Setting our sights on Mercury (part 2)

Posted by Rich Talcott
on Monday, January 14, 2008

On January 14, NASA’s MESSENGER spacecraft flies past Mercury. MESSENGER — short for MErcury Surface, Space ENvironment, GEochemistry, and Ranging — will be making the first close-up observations of the innermost planet in 33 years. This flyby marks the first of three encounters with the planet, providing gravity assists necessary to place the probe in orbit around Mercury in March 2011.

January 14, 2008

This afternoon, NASA’s MESSENGER spacecraft will skim just 125 miles (200 km) above Mercury’s equator at a speed of 16,000 mph (26,000 km/h). The spacecraft — on a mission that began August 3, 2004, with launch from Cape Canaveral — has traveled 2.23 billion miles (3.59 billion km) to reach Mercury. On the way, it flew past Earth once (August 2005) and Venus twice (October 2006 and June 2007).

MESSENGER started observing Mercury yesterday morning with its full suite of instruments. From then until tomorrow, it will take 1,300 images of the planet and study its surface, interior, magnetic field, and thin atmosphere. Closest approach comes at 2:05 P.M. EST today.

This is the first close-up reconnaissance of Mercury since 1975, when the Mariner 10 spacecraft made its third and final flyby. Due to a quirk of Mariner 10’s trajectory, the craft saw the same hemisphere of the planet at each encounter. So, scientists have seen detail on only 45 percent of the planet’s surface. This leaves Mercury with the largest area of terra incognita in the solar system.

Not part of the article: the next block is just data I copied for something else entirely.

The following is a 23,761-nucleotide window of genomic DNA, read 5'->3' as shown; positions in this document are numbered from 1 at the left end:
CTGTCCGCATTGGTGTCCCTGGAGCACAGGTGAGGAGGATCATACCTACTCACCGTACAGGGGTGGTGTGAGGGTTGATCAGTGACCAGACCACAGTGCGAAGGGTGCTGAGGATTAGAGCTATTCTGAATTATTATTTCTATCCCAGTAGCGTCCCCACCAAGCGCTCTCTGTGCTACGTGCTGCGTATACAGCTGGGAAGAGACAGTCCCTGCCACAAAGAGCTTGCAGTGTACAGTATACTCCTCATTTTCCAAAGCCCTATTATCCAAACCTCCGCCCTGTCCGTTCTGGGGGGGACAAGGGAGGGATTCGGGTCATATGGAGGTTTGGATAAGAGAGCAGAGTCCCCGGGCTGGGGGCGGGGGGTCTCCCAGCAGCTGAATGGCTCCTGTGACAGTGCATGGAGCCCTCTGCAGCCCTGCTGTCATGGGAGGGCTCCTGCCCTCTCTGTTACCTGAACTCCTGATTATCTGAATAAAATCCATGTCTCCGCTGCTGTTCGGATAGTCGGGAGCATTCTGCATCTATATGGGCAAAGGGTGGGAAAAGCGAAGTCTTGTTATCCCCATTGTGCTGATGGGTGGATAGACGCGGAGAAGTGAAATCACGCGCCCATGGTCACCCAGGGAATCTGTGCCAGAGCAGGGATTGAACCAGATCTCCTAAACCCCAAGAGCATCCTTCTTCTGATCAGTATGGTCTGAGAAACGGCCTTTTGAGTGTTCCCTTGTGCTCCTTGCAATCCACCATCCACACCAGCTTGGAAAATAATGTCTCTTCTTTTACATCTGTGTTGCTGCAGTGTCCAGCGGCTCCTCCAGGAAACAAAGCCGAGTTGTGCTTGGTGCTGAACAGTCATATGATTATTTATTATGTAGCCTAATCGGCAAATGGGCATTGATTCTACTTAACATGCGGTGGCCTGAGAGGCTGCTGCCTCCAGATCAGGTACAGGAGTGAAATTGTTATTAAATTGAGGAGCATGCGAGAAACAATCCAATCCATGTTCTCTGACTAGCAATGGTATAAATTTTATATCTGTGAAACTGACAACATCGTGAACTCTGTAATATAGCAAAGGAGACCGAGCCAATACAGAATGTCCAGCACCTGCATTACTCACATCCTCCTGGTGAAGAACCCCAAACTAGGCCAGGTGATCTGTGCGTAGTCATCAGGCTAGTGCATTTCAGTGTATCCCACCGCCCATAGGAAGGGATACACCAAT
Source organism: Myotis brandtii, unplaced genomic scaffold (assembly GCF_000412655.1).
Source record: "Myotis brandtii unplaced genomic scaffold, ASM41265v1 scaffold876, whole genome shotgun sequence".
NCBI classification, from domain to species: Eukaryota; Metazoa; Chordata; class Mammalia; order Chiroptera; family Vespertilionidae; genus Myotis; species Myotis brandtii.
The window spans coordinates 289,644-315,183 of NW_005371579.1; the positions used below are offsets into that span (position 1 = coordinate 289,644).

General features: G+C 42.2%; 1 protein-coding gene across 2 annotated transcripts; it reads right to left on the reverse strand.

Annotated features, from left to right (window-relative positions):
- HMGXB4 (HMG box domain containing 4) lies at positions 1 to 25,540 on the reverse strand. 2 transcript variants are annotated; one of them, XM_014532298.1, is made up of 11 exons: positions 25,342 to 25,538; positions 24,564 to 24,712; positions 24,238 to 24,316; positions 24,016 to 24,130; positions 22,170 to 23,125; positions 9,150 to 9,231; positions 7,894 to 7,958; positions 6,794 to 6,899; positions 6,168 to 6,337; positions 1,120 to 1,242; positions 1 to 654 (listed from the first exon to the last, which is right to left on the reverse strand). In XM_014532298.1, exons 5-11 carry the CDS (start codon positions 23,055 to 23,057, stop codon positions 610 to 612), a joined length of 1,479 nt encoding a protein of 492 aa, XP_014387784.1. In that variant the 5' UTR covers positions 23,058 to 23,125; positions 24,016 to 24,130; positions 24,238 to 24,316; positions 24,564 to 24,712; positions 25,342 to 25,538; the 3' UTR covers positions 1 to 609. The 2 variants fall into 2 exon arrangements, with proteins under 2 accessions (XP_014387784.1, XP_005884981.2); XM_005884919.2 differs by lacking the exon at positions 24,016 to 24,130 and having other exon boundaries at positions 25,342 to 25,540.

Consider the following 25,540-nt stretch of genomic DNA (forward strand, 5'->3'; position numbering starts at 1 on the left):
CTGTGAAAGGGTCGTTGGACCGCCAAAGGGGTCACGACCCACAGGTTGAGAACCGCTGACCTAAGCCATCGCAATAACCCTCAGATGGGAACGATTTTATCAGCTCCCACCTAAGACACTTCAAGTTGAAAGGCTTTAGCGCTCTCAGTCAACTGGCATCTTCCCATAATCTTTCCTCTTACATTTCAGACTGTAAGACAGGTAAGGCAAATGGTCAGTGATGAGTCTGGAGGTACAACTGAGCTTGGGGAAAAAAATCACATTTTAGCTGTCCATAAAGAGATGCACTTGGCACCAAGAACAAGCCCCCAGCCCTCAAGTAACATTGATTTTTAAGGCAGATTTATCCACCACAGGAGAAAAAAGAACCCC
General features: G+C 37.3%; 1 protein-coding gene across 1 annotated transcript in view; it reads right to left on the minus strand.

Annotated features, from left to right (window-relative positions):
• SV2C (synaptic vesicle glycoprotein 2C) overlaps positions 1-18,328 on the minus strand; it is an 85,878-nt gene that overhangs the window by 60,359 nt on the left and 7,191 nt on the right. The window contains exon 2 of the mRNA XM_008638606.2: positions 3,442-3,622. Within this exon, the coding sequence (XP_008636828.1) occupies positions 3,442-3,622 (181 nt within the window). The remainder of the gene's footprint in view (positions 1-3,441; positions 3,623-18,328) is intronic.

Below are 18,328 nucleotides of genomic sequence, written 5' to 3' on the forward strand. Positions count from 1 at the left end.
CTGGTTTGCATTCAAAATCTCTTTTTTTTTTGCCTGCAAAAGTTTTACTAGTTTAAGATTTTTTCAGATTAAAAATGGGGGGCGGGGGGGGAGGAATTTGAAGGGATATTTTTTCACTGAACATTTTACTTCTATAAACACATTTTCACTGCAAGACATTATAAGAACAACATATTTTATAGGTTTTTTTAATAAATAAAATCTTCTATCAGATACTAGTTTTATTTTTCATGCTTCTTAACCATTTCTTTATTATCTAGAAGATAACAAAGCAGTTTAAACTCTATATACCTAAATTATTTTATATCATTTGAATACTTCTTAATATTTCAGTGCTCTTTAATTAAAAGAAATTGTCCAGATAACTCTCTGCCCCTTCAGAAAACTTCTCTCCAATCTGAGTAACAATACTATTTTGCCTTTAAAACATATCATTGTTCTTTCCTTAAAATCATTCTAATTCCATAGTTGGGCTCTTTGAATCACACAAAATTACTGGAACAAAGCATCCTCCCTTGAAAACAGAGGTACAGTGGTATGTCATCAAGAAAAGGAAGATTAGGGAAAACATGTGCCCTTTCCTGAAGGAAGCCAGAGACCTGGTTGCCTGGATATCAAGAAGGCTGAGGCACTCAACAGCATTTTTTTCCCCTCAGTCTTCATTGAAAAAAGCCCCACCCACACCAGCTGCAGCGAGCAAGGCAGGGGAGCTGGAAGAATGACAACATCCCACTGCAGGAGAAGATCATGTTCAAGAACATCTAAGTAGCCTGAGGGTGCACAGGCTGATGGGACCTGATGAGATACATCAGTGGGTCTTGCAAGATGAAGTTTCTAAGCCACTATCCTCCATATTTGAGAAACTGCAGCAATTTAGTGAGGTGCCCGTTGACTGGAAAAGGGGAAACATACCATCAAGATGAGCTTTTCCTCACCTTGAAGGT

During this encounter, MESSENGER will view approximately half of the previously unexplored terrain. The spacecraft will also measure the planet’s surface composition, map its topography, analyze the magnetic field, and explore the ultrathin atmosphere.

The flyby occurs over Mercury’s equator, providing scientists a perspective they won’t get during the orbital mission. Once in orbit in 2011, MESSENGER will fly close to the planet’s poles but far from the equator. So, this and the two subsequent flybys will offer the best views we’ll get of the equatorial regions.

The spacecraft will start returning its precious data 22 hours after closest approach, and will take about a week to download it all. Check back with us frequently, as I’ll be keeping you up-to-date with the latest news from Mercury throughout the coming days and weeks.

To leave a comment you must be a member of our community.
Login to your account now, or register for an account to start participating.
No one has commented yet.

Join our Community!

Our community is FREE to join. To participate you must either login or register for an account.



Receive news, sky-event information, observing tips, and more from Astronomy's weekly email newsletter. View our Privacy Policy.

Find us on Facebook